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post #81 of 144
Quote:
Originally Posted by mdriftmeyer View Post
 

Not surprising, the far-right Apple fans are absent from the conversation.

 

I think those who visit here purely for political arguments stay in Political Outsider.

Proud AAPL stock owner.

 

GOA

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Proud AAPL stock owner.

 

GOA

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post #82 of 144
Quote:
Originally Posted by SpamSandwich View Post
 

 

They were married. Do you really think Winnie was doing something Nelson was not aware of? Especially since she was giving speeches on how to perform a "necklacing"?

 

OJ Simpson was married to Nicole Brown, too.

post #83 of 144
Quote:
Originally Posted by j4zb4 View Post

I am appalled by the ignorance and the snottiness in this thread... And this is my first post here... I am already wondering why I even joined this forum...

You joined to improve the standard of discourse here.

"Apple should pull the plug on the iPhone."

John C. Dvorak, 2007
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"Apple should pull the plug on the iPhone."

John C. Dvorak, 2007
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post #84 of 144
Quote:
Originally Posted by saarek View Post

I have not lied, Mandela openly admitted these acts. Get your facts right before calling me a liar. The difference between me and most other people here is that I see him in shades of grey as opposed to seeing him as some god like saint.

And he paid his debt to society, and after his release went on to to be a upstanding human being. Should we forget what he did? No, but it shouldn't discount what he did later in his life.
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post #85 of 144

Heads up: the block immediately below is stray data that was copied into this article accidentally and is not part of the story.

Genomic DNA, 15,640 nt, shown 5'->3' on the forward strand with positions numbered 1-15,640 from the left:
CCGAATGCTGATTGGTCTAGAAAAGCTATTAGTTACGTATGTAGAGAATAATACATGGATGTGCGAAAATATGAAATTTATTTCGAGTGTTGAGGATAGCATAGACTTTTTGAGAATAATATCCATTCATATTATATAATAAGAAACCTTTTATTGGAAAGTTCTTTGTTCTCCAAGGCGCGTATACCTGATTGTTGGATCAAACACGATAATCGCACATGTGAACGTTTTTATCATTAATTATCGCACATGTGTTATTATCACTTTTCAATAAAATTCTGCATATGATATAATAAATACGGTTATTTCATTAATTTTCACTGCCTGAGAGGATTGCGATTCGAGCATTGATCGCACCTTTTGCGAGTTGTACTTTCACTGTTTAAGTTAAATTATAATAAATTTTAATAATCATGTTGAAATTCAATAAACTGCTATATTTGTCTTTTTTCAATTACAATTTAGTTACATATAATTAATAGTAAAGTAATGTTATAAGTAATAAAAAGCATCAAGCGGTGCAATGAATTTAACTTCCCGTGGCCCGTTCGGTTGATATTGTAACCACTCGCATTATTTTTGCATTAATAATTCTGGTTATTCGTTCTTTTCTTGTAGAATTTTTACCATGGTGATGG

Quote:
Originally Posted by dasanman69 View Post


And he paid his debt to society, and after his release went on to to be a upstanding human being. Should we forget what he did? No, but it shouldn't discount what he did later in his life.

 

I've said for years (and it's not like I'm the only one who's ever said this) that if all of our lives are judged solely by the worst thing we've ever done, we are all in a LOT of trouble.

post #86 of 144
Quote:
Originally Posted by gabberattack View Post

Yep, what I like the most is him singing "kill all whites".

http://www.youtube.com/watch?v=fcOXqFQw2hc

He was just a plain communist with communist methods of killing.




If they honored Margaret Thatcher, the person who pulled down the Iron Curtain, I wouldn't blink an eye. There was no response to her death from Apple and of course our Commander in Chief sent no serving representation to her funeral. With Mandela, this public outcry is completely inappropriate, commie is a commie.

I've always been partial to this version.

Edited by dasanman69 - 12/7/13 at 7:24pm
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post #87 of 144
Quote:
Originally Posted by saarek View Post

Had Mandela attacked military/government/police based targets I'd put him into the freedom fighter category.

But his tactics were no different to Bin Ladens.

In fact, it would be interesting to see Bin Laden sanctified for similar reasons one day - after all, his causes against soviets and later the US government (which actually created Bin Laden in the first place) were similar no matter how much people may try to spin a difference.

But in the end, you know why he won't? A very simple factor called "victor's justice".
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post #88 of 144
Quote:
Originally Posted by brlawyer View Post


In fact, it would be interesting to see Bin Laden sanctified for similar reasons one day - after all, his causes against soviets and later the US government (which actually created Bin Laden in the first place) were similar no matter how much people may try to spin a difference.